If you look at the course that the British Pound (GBP) has taken since the EU referendum last June, it is not hard to determine a correlation between the performance of the currency and the major updates released by the government. The announcement of the referendum vote and Prime Minister Theresa May’s desire to pursue a hard Brexit sent the GBP plummeting to a 31-year low, for example, while a high court ruling which determined that Parliament would have to vote on the decision to leave the EU sent values soaring by as high as $1.2493 against the U.S. Dollar (USD)
How Brexit Has Affected the Value of the Pound
As we can see, the political trigger of Brexit has had a key bearing on the performance of the GBP. While trends that confirm the UK’s separation from EU and the immanency of Brexit tend to trigger the devaluation of the currency, for example, those that suggest potential delays to the process or raise the prospect of maintaining single market access lead to marginal gains. This has created a cycle of minimal growth and decline, with brokers ETX Capital confirming that the GBP has remained trapped in a narrow trading range for the last two financial quarters.
The cyclical nature of the pound (and its overall, downward trajectory) has also created considerable uncertainty for investors, deterring those who like to speculate on the long-term performance of currency pairings.
The narrative is slightly different for day traders, of course, who profit primarily on the back of political risk and enhanced volatility within the marketplace. This is because the forex market enables them to profit even in a depreciating climate, compelling day investors to speculate by assuming short-term trading positions against volatile and devalued currencies such as the GBP. As all positions are opened and closed during a single session or 24-hour period, traders can react swifty to real-time developments and either show support or hedge against a specific pairing as the market dictates.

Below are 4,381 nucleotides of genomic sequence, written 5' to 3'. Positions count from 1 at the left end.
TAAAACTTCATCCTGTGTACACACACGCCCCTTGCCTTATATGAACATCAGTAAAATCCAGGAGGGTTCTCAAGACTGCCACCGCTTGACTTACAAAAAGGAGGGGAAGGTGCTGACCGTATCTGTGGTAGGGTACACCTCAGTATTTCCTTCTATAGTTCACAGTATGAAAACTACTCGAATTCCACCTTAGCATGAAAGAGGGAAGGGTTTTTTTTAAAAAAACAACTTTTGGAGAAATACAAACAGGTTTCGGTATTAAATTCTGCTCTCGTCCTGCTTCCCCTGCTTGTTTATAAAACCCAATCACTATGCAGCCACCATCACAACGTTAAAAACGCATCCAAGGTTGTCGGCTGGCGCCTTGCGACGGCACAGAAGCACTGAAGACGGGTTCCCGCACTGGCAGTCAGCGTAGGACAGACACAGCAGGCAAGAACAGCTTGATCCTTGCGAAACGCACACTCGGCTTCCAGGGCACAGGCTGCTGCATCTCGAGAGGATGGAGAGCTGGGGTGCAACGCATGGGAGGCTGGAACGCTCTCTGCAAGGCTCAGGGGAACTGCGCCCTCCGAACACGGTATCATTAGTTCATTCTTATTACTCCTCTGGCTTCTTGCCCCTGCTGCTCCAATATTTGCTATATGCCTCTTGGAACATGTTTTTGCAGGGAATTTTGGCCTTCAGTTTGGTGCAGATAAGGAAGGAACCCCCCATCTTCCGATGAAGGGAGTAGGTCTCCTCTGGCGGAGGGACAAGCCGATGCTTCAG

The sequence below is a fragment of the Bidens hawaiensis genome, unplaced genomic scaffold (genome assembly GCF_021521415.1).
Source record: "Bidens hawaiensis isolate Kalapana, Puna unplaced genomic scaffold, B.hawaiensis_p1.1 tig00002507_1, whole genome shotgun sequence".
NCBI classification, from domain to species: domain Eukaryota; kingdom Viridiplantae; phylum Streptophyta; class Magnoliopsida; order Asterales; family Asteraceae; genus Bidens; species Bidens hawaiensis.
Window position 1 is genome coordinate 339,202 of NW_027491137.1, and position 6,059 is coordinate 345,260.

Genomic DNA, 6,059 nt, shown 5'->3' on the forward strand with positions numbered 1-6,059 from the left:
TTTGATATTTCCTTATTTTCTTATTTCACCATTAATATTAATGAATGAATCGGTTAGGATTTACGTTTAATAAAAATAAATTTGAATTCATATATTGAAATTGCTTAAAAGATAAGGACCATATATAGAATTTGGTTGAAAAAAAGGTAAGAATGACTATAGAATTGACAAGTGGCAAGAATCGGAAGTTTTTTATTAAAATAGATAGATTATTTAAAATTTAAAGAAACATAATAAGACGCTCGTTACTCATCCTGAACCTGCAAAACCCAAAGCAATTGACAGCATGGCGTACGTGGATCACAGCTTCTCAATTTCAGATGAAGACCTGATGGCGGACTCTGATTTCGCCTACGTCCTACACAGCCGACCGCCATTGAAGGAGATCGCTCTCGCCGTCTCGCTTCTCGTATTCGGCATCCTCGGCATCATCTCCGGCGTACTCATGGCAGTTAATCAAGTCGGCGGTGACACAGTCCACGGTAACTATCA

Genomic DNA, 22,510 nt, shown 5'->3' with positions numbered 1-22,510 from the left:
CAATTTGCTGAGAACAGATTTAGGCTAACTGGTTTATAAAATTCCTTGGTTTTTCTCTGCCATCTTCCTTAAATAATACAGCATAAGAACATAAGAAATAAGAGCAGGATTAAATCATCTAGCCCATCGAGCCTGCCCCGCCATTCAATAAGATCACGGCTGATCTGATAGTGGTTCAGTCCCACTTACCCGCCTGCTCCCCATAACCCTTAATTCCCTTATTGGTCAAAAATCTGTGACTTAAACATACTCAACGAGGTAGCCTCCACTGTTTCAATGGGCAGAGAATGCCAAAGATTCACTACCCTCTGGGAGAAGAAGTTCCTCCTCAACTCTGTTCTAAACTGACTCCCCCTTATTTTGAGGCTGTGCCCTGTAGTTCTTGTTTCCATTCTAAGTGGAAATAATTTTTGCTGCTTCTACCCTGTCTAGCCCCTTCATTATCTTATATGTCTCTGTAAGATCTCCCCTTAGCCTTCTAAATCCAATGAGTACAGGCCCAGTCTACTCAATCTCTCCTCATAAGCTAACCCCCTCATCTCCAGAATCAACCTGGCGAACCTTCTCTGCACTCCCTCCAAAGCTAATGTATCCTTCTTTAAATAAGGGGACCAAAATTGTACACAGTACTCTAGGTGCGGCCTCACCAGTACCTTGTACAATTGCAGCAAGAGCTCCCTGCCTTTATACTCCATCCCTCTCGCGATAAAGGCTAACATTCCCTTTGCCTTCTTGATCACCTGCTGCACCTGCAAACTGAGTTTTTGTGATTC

How Will Article 50 Impact on the Day Traders?
This same principle can be applied to the imminent triggering of Article 50, which will devalue the GBP further and create even greater uncertainty among the majority of investors. This actually creates a short-term window of opportunity for day-traders, however, as they will be able to hedge against the pound in the immediate aftermath of the official announcement by supporting the USD/GBP pairing or investing in the Euro (EUR).
As a result of this, day traders will be able to optimise their gains while the pound continues to depreciate, before they prepare for an inevitable rebound as the market consolidates prior to the commencement of exit negotiations.